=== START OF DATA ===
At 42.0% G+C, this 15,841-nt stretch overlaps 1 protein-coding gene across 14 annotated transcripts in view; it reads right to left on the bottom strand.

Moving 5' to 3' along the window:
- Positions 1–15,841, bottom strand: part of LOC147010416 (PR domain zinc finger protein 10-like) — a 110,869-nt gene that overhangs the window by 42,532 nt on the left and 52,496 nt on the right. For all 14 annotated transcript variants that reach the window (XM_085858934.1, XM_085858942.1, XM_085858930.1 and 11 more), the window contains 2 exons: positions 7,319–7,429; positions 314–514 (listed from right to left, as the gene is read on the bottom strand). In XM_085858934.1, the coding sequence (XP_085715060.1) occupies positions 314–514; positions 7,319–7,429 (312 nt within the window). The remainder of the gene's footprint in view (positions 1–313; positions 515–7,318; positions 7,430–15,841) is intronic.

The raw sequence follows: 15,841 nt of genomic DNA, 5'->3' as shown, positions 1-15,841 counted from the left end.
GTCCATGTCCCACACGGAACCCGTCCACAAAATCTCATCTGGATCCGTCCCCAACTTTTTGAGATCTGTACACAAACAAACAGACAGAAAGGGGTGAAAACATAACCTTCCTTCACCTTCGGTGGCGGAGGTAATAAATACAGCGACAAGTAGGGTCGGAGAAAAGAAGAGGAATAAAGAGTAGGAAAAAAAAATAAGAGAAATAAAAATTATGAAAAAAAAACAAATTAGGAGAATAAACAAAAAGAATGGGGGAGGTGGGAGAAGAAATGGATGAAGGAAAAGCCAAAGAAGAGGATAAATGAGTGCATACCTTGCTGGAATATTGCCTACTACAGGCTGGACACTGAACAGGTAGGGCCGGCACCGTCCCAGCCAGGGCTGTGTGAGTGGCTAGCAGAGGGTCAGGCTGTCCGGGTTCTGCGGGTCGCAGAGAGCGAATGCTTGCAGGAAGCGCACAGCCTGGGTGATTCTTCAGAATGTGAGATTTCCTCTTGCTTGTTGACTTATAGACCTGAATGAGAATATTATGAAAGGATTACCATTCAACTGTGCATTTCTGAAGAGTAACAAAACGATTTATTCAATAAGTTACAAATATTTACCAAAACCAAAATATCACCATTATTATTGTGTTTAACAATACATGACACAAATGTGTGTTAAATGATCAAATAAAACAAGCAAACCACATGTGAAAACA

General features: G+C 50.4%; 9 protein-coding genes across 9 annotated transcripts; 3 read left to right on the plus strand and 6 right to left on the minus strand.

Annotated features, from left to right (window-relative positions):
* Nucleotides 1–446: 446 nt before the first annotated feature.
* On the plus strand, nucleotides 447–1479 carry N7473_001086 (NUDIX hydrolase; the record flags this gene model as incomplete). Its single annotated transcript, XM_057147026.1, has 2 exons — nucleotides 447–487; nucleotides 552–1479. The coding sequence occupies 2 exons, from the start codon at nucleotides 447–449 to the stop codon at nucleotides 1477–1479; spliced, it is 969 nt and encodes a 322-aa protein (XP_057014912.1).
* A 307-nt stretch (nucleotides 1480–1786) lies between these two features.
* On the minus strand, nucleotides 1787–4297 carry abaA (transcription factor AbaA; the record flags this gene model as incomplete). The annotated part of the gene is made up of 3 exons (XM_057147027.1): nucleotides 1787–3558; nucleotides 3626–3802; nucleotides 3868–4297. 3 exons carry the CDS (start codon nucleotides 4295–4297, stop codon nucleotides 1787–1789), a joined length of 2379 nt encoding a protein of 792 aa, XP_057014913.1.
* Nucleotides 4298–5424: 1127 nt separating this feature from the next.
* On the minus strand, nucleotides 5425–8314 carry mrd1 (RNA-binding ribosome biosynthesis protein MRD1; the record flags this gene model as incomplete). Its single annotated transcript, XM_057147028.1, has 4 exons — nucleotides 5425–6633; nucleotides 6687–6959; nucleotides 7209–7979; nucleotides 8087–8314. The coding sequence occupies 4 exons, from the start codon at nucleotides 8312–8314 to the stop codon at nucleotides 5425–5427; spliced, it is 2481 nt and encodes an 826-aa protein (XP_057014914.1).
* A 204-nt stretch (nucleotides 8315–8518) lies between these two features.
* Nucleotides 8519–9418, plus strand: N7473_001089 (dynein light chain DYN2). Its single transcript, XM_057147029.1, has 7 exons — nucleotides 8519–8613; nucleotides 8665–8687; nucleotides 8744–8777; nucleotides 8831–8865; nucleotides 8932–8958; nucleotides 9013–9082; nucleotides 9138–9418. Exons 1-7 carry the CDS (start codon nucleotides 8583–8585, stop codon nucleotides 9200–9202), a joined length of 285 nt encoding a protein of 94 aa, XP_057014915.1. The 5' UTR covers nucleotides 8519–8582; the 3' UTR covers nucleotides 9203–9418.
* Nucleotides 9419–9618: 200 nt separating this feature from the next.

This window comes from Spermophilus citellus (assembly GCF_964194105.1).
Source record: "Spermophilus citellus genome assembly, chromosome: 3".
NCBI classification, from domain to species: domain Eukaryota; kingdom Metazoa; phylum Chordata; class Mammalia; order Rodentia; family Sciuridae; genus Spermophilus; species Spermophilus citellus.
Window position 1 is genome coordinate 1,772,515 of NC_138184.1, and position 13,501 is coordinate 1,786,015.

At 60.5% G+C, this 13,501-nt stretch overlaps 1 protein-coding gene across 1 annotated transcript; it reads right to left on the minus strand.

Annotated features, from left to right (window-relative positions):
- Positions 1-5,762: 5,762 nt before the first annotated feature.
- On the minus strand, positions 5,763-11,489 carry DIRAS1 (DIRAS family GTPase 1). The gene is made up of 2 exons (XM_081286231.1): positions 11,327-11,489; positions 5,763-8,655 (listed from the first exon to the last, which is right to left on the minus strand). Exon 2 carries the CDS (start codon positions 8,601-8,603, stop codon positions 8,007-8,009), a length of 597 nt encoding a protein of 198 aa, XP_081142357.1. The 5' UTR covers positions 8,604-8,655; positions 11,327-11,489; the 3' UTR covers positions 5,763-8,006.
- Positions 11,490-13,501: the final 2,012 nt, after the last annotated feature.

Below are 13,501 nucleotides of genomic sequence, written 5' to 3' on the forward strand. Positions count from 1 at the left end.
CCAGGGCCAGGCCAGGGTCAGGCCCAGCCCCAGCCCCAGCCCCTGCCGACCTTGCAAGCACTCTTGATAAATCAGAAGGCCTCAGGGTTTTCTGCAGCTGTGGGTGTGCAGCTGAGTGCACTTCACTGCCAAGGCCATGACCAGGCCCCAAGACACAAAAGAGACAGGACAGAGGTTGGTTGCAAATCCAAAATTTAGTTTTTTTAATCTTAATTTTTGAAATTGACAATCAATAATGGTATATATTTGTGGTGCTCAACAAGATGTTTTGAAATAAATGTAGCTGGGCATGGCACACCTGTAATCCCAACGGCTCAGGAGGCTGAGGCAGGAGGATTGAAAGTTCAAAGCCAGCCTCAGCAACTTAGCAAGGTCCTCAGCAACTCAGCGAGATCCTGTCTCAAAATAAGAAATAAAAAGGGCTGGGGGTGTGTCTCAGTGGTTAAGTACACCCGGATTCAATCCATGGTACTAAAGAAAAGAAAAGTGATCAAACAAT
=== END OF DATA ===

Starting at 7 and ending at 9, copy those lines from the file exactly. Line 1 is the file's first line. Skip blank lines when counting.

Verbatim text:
Annotated features, from left to right (window-relative positions):
* Nucleotides 1–446: 446 nt before the first annotated feature.
* On the plus strand, nucleotides 447–1479 carry N7473_001086 (NUDIX hydrolase; the record flags this gene model as incomplete). Its single annotated transcript, XM_057147026.1, has 2 exons — nucleotides 447–487; nucleotides 552–1479. The coding sequence occupies 2 exons, from the start codon at nucleotides 447–449 to the stop codon at nucleotides 1477–1479; spliced, it is 969 nt and encodes a 322-aa protein (XP_057014912.1).